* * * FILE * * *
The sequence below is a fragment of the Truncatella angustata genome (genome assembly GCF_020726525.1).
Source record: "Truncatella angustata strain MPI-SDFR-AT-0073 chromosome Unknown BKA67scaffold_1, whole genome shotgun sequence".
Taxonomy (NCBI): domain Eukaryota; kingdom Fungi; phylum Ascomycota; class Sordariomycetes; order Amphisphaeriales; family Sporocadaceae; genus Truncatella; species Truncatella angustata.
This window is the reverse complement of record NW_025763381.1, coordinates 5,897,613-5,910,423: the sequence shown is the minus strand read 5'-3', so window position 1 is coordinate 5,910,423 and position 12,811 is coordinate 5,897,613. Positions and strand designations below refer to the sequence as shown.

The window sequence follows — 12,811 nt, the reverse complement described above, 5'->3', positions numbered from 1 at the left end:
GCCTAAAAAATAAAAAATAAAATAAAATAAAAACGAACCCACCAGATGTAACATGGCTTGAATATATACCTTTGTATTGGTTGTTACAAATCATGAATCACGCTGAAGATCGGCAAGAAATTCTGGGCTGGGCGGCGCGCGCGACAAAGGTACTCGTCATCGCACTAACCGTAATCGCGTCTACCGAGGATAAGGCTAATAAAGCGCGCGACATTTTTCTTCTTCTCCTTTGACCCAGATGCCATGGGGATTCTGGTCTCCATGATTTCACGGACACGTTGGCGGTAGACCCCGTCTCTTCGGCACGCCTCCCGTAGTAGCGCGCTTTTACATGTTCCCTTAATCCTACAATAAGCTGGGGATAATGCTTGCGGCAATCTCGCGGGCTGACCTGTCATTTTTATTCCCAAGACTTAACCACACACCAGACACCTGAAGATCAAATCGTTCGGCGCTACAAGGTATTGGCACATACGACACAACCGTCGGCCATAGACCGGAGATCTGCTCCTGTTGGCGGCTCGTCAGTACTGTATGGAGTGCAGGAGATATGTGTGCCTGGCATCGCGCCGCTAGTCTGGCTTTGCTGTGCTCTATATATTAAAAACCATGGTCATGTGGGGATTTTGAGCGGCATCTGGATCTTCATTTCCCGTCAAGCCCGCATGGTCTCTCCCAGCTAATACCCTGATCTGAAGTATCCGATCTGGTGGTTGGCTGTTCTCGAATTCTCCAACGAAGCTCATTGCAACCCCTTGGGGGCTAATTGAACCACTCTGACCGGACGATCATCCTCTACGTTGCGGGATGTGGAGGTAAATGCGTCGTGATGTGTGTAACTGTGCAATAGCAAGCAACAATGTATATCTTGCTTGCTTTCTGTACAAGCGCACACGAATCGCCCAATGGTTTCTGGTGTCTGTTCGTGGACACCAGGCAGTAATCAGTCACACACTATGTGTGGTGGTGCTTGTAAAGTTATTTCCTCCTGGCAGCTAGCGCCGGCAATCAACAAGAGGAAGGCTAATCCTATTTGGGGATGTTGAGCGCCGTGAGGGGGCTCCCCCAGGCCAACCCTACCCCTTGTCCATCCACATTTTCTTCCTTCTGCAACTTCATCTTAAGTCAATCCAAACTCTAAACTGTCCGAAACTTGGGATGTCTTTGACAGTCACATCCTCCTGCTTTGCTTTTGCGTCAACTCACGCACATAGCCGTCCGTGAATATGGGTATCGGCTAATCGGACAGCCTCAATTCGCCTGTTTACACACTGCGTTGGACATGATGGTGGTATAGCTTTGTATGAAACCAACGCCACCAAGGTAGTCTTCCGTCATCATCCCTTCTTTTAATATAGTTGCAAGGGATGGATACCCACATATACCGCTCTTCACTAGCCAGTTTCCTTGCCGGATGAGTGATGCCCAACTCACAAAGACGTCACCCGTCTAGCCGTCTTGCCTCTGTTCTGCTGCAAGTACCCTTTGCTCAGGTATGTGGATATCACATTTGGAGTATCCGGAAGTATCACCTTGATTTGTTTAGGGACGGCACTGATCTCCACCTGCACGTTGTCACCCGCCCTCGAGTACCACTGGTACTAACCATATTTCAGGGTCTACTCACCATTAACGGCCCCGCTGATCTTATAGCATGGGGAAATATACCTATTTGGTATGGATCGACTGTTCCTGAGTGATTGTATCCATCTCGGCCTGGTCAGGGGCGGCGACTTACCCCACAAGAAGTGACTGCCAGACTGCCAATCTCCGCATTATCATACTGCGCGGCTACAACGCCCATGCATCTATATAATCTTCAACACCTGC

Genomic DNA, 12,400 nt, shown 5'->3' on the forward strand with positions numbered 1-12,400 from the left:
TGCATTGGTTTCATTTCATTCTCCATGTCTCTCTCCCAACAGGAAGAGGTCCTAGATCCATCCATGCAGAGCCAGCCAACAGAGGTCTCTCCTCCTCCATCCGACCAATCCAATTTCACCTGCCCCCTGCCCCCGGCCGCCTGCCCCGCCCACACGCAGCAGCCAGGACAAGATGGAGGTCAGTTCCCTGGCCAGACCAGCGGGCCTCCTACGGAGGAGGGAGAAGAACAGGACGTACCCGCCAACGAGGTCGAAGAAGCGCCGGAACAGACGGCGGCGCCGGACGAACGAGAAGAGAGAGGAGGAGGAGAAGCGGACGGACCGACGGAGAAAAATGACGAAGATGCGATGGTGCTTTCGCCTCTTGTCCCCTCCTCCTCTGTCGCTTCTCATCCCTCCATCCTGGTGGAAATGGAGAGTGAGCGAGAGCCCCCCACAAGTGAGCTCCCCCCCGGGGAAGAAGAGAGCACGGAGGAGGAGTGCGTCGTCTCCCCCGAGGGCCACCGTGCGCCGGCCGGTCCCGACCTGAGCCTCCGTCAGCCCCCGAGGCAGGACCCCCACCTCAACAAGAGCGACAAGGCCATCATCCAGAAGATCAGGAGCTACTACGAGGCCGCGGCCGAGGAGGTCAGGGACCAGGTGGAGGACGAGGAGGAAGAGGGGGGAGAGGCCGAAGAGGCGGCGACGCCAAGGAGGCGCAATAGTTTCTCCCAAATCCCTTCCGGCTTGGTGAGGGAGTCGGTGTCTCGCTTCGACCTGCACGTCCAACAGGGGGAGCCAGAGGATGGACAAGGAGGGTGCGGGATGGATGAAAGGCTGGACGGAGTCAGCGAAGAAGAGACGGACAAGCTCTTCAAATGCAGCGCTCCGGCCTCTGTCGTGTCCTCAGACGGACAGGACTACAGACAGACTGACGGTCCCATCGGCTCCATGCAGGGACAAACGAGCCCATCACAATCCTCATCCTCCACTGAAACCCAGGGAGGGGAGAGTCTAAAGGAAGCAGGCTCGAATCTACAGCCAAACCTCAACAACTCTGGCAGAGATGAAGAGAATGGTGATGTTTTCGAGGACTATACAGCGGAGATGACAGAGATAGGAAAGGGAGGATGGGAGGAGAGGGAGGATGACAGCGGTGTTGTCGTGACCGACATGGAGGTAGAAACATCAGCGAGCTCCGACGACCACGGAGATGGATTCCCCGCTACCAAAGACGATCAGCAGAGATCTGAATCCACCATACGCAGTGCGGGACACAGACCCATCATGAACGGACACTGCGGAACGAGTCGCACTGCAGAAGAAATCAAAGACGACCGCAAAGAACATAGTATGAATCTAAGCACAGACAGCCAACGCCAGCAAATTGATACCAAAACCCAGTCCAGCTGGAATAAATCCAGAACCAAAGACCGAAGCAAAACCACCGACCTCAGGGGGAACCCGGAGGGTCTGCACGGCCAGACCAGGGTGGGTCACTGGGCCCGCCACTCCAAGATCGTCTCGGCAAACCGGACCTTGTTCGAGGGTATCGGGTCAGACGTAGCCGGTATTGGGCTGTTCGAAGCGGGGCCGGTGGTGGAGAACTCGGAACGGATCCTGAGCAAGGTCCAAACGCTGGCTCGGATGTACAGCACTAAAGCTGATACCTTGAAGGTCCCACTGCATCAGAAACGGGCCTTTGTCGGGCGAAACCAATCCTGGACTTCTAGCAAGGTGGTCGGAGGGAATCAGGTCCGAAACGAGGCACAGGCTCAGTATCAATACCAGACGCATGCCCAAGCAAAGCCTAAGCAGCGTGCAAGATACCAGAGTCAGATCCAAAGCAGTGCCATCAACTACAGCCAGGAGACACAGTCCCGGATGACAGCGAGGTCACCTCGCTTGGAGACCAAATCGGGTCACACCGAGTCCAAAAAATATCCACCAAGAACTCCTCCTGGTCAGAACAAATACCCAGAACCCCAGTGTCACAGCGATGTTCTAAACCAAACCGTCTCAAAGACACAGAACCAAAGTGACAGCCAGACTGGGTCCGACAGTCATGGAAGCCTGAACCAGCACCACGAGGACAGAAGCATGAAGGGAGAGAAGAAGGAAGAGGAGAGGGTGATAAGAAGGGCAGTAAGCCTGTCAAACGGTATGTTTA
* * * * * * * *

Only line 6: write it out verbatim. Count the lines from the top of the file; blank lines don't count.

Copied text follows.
GCCTAAAAAATAAAAAATAAAATAAAATAAAAACGAACCCACCAGATGTAACATGGCTTGAATATATACCTTTGTATTGGTTGTTACAAATCATGAATCACGCTGAAGATCGGCAAGAAATTCTGGGCTGGGCGGCGCGCGCGACAAAGGTACTCGTCATCGCACTAACCGTAATCGCGTCTACCGAGGATAAGGCTAATAAAGCGCGCGACATTTTTCTTCTTCTCCTTTGACCCAGATGCCATGGGGATTCTGGTCTCCATGATTTCACGGACACGTTGGCGGTAGACCCCGTCTCTTCGGCACGCCTCCCGTAGTAGCGCGCTTTTACATGTTCCCTTAATCCTACAATAAGCTGGGGATAATGCTTGCGGCAATCTCGCGGGCTGACCTGTCATTTTTATTCCCAAGACTTAACCACACACCAGACACCTGAAGATCAAATCGTTCGGCGCTACAAGGTATTGGCACATACGACACAACCGTCGGCCATAGACCGGAGATCTGCTCCTGTTGGCGGCTCGTCAGTACTGTATGGAGTGCAGGAGATATGTGTGCCTGGCATCGCGCCGCTAGTCTGGCTTTGCTGTGCTCTATATATTAAAAACCATGGTCATGTGGGGATTTTGAGCGGCATCTGGATCTTCATTTCCCGTCAAGCCCGCATGGTCTCTCCCAGCTAATACCCTGATCTGAAGTATCCGATCTGGTGGTTGGCTGTTCTCGAATTCTCCAACGAAGCTCATTGCAACCCCTTGGGGGCTAATTGAACCACTCTGACCGGACGATCATCCTCTACGTTGCGGGATGTGGAGGTAAATGCGTCGTGATGTGTGTAACTGTGCAATAGCAAGCAACAATGTATATCTTGCTTGCTTTCTGTACAAGCGCACACGAATCGCCCAATGGTTTCTGGTGTCTGTTCGTGGACACCAGGCAGTAATCAGTCACACACTATGTGTGGTGGTGCTTGTAAAGTTATTTCCTCCTGGCAGCTAGCGCCGGCAATCAACAAGAGGAAGGCTAATCCTATTTGGGGATGTTGAGCGCCGTGAGGGGGCTCCCCCAGGCCAACCCTACCCCTTGTCCATCCACATTTTCTTCCTTCTGCAACTTCATCTTAAGTCAATCCAAACTCTAAACTGTCCGAAACTTGGGATGTCTTTGACAGTCACATCCTCCTGCTTTGCTTTTGCGTCAACTCACGCACATAGCCGTCCGTGAATATGGGTATCGGCTAATCGGACAGCCTCAATTCGCCTGTTTACACACTGCGTTGGACATGATGGTGGTATAGCTTTGTATGAAACCAACGCCACCAAGGTAGTCTTCCGTCATCATCCCTTCTTTTAATATAGTTGCAAGGGATGGATACCCACATATACCGCTCTTCACTAGCCAGTTTCCTTGCCGGATGAGTGATGCCCAACTCACAAAGACGTCACCCGTCTAGCCGTCTTGCCTCTGTTCTGCTGCAAGTACCCTTTGCTCAGGTATGTGGATATCACATTTGGAGTATCCGGAAGTATCACCTTGATTTGTTTAGGGACGGCACTGATCTCCACCTGCACGTTGTCACCCGCCCTCGAGTACCACTGGTACTAACCATATTTCAGGGTCTACTCACCATTAACGGCCCCGCTGATCTTATAGCATGGGGAAATATACCTATTTGGTATGGATCGACTGTTCCTGAGTGATTGTATCCATCTCGGCCTGGTCAGGGGCGGCGACTTACCCCACAAGAAGTGACTGCCAGACTGCCAATCTCCGCATTATCATACTGCGCGGCTACAACGCCCATGCATCTATATAATCTTCAACACCTGC